By Rachel Balkcom, Erie resident
At a meeting a couple of weeks ago with Crestone Peak Resources about Acme, a 30-well project the company has proposed in the middle of my 35-year-old residential neighborhood, I spoke with environmental engineers, a number of external affairs folks, and even a Vice President of Environmental Affairs dressed down for the occasion.
I asked an engineer a simple question: If it is now uncontested that there are high carcinogenic emissions near hydraulic fracturing sites, and those sites are located near our homes and schools, then hydraulic fracturing causes carcinogenic gasses to be emitted near people who could be affected by them. Right?
She responded, “I would never, never do what I do if I thought I was harming anyone.” Speaking with her face to face, I believed her.
At least, I believed that she believed what she said.
One of the things that makes this struggle difficult–which has also been true in resident struggles with companies that deal in tobacco, coal, opiates–is that the information employees receive is so completely different from the information residents receive… and observe, as some of that information involves first-hand accounts of harmful health effects.
I think it’s probably true that the majority of the folks at that Crestone meeting don’t believe they are harming people. While there are certainly people for whom harm to human beings is immorally justified as a necessary expedient, I don’t think most mid-level employees in harmful industries are knowingly doing others harm.
The challenge is that they also aren’t using the precautionary principle (the idea that we should know the harm we might cause before we act), and there is so much at risk in this project–not to mention the close to 100,000 other wells in Colorado in operation or under consideration at the COGCC.
Acme is sited at the border between Broomfield and Erie in Weld County within 522 feet of the nearest house.
Jessica Gillman, Research Chemist in Tropospheric Chemistry with the NOAA, said in an email exchange, “You can see VOCs from oil and gas development throughout the Front Range, but the concentrations will be highest closer to the sources” of oil and gas.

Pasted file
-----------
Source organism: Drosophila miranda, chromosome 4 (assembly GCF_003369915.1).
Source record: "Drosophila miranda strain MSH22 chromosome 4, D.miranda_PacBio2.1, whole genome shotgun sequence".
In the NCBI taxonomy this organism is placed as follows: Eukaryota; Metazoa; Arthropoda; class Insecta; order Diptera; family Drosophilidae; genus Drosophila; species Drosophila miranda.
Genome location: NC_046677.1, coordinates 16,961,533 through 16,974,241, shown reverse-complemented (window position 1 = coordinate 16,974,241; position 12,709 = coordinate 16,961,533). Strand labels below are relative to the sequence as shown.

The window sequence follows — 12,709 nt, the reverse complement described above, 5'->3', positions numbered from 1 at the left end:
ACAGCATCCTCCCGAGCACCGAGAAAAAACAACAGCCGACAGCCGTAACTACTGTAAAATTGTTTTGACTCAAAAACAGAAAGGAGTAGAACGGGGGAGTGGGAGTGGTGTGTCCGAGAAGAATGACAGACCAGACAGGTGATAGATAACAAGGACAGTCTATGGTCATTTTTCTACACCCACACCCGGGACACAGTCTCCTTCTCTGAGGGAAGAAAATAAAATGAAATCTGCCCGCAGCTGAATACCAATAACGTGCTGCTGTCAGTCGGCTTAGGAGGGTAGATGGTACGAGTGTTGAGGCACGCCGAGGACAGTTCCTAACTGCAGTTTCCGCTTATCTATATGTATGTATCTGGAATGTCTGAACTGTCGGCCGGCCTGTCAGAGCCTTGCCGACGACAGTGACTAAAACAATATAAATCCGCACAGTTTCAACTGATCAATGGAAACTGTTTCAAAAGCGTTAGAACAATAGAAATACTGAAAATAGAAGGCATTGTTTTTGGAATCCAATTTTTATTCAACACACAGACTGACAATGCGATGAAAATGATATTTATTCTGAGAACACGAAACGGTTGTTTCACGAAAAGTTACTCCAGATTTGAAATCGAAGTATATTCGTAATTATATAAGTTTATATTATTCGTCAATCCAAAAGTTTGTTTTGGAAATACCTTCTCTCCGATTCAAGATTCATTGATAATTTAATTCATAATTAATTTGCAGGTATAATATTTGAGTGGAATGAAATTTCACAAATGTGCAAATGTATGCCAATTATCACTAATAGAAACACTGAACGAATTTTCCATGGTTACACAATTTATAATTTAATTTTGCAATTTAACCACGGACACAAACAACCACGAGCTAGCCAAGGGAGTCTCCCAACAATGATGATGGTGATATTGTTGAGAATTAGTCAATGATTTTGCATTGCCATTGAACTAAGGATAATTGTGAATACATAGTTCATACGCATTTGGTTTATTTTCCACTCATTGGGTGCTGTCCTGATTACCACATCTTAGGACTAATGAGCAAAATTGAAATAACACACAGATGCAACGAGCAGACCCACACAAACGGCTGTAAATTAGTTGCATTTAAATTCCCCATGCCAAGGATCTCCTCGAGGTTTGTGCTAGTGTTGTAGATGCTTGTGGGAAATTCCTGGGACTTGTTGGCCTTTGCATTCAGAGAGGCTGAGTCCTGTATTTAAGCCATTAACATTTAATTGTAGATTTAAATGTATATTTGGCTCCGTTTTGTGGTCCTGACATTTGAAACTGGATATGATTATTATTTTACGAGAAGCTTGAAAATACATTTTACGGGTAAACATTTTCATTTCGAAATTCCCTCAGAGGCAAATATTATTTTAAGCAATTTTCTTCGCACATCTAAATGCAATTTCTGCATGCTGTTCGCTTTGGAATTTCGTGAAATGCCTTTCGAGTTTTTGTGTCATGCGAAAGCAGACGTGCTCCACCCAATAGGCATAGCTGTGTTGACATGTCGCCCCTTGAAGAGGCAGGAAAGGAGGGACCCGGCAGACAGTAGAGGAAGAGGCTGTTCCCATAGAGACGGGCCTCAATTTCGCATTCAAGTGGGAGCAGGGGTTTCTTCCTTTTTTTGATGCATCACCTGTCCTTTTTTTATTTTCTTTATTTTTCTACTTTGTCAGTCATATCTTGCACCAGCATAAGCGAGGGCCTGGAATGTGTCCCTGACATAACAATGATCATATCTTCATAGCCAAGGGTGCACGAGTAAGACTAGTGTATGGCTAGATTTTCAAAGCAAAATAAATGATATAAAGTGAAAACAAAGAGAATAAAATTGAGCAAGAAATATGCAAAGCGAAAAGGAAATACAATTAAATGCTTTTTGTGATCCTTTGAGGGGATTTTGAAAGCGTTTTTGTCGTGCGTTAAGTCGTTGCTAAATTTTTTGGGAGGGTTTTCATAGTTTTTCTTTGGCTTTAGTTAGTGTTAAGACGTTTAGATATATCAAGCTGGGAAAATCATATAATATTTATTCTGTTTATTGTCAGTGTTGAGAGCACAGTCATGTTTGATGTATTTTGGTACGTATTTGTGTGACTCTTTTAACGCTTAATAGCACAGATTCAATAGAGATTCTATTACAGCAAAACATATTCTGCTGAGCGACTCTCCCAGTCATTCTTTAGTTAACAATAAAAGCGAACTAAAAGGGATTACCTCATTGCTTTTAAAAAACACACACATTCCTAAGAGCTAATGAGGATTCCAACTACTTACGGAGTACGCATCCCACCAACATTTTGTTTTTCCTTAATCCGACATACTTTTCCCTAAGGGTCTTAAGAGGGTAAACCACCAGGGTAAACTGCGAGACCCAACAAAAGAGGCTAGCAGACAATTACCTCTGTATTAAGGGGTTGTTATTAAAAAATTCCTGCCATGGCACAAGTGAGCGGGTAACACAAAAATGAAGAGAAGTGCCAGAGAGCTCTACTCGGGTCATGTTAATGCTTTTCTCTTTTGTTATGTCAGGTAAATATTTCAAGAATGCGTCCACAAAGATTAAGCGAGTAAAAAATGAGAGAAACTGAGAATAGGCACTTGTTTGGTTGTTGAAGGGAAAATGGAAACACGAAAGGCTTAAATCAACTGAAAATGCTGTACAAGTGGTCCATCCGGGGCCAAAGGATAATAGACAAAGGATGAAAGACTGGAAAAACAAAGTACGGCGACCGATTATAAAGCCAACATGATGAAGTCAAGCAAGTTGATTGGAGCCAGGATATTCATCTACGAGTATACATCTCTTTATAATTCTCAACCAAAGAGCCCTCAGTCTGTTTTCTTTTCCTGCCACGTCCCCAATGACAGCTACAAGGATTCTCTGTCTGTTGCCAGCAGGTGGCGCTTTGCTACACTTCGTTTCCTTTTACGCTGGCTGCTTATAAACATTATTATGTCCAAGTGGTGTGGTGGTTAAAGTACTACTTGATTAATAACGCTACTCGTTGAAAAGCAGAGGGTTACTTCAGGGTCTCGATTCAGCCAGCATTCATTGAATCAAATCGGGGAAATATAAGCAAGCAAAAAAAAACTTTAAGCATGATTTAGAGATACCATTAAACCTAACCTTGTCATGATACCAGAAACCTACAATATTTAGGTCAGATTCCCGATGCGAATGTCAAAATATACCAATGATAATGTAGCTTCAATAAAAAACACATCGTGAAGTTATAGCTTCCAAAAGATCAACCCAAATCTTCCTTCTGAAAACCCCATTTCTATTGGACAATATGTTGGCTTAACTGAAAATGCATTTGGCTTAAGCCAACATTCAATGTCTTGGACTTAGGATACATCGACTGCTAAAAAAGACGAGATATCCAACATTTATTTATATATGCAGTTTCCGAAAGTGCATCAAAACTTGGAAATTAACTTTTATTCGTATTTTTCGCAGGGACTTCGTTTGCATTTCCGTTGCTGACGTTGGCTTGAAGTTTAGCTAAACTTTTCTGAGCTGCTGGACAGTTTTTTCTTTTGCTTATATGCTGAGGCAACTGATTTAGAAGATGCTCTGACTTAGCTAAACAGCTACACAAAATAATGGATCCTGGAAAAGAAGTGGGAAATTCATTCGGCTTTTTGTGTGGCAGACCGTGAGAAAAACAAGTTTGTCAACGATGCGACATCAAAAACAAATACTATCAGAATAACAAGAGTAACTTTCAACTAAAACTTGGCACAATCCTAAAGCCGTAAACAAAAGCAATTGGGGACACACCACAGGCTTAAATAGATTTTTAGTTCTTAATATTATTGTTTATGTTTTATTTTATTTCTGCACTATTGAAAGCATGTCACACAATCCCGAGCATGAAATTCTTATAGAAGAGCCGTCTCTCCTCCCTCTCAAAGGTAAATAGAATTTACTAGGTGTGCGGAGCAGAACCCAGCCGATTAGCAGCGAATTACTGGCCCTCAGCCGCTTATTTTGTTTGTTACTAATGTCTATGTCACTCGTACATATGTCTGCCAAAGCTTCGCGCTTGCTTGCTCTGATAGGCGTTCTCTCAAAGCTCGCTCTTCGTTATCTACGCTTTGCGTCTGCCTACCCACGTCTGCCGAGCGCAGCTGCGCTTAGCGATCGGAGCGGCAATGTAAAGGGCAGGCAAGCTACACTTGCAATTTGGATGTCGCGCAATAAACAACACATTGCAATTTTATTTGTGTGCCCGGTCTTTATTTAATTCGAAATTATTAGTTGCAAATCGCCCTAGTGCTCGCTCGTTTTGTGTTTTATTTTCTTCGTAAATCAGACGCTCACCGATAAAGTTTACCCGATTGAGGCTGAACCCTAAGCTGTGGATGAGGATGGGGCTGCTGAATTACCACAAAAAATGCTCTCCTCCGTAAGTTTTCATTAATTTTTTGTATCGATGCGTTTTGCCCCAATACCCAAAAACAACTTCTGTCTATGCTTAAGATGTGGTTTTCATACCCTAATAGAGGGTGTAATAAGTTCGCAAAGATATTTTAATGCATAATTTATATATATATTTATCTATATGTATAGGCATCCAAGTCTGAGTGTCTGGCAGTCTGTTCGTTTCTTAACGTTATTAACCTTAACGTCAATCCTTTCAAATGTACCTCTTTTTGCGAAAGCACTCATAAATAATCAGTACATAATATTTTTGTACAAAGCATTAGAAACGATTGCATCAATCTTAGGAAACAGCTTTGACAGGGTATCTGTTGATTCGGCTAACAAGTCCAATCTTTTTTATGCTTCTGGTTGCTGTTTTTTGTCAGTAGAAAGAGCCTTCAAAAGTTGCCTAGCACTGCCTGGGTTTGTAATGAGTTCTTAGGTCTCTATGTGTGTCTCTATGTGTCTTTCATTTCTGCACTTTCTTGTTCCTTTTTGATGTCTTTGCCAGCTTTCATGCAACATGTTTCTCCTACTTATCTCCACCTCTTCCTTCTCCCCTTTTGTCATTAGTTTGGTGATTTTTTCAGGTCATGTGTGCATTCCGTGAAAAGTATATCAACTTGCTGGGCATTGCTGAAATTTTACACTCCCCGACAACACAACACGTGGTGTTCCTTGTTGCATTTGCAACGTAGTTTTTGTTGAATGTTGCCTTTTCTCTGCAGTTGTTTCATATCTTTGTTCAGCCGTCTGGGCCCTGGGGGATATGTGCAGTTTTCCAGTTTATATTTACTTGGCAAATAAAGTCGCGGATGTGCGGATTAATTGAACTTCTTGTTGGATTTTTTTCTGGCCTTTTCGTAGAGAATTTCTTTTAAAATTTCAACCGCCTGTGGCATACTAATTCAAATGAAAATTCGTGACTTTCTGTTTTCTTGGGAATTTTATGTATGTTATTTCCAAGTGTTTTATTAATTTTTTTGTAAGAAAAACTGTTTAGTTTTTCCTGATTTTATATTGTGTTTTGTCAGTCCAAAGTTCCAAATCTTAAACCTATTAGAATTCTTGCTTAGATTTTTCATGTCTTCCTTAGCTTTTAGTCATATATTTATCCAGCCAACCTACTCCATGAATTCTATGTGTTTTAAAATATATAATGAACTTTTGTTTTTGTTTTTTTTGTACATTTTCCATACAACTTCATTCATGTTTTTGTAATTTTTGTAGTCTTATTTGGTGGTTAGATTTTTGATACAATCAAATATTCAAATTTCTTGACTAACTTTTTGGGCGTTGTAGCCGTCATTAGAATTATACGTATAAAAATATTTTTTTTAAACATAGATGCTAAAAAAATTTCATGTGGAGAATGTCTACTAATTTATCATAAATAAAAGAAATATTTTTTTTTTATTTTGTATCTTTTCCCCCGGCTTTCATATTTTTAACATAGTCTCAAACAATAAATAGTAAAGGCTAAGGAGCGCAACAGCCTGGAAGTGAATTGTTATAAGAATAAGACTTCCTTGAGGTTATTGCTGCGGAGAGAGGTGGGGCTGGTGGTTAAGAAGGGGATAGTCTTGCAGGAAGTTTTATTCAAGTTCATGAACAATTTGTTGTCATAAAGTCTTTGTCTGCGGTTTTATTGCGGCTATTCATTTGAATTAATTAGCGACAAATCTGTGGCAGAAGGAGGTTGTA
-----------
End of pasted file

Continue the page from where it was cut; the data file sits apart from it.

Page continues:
The equation seems simple. Acme is also about 500 feet from, and within the flight path of, the Erie Airport, where there have been several crashes in recent years. The proposed site sits over shallow, abandoned coal mines with a history of subsidence (land collapsing into sinkholes), as well as multiple fault lines that threaten the containment of harmful fracking fluid.
522 feet away is the home of my kind neighbors, who learned about the proposed site a week after closing on their house. They opted to keep their house in Denver, leveraging themselves to the gills; and if the project moves forward, they refuse to bring their grandchildren to the neighborhood because of health risks.
1000 feet away, just into neighboring Broomfield, is a 55+ retirement community, where reports of breathing problems and nosebleeds have been increasing as the march toward the production of almost 200 wells at four different projects continues, threatening to surround them on three sides.
Friday was the last day to submit comments to the COGCC about Crestone’s Acme pad.
Our best bet is to be the first project the COGCC has ever rejected, and with the passage of Senate Bill 19-181, hope for such rejection exists for the first time.
SB-181 changed the COGCC’s mandate to a regulatory body charged with the protection of “public health, safety, and welfare, including protection of wildlife resources.”
I hope thousands of people directly affected, and even those who aren’t, participate. While I don’t blame Crestone employees for their work, it is time to help them align their actions with their words: to not harm their neighbors.
While the public comment period is closed, you can still contact the COGCC through the Statewide Complaint Line: 888-235-1101 or by emailing, Director Jeff Robbins, who is overseeing this project: firstname.lastname@example.org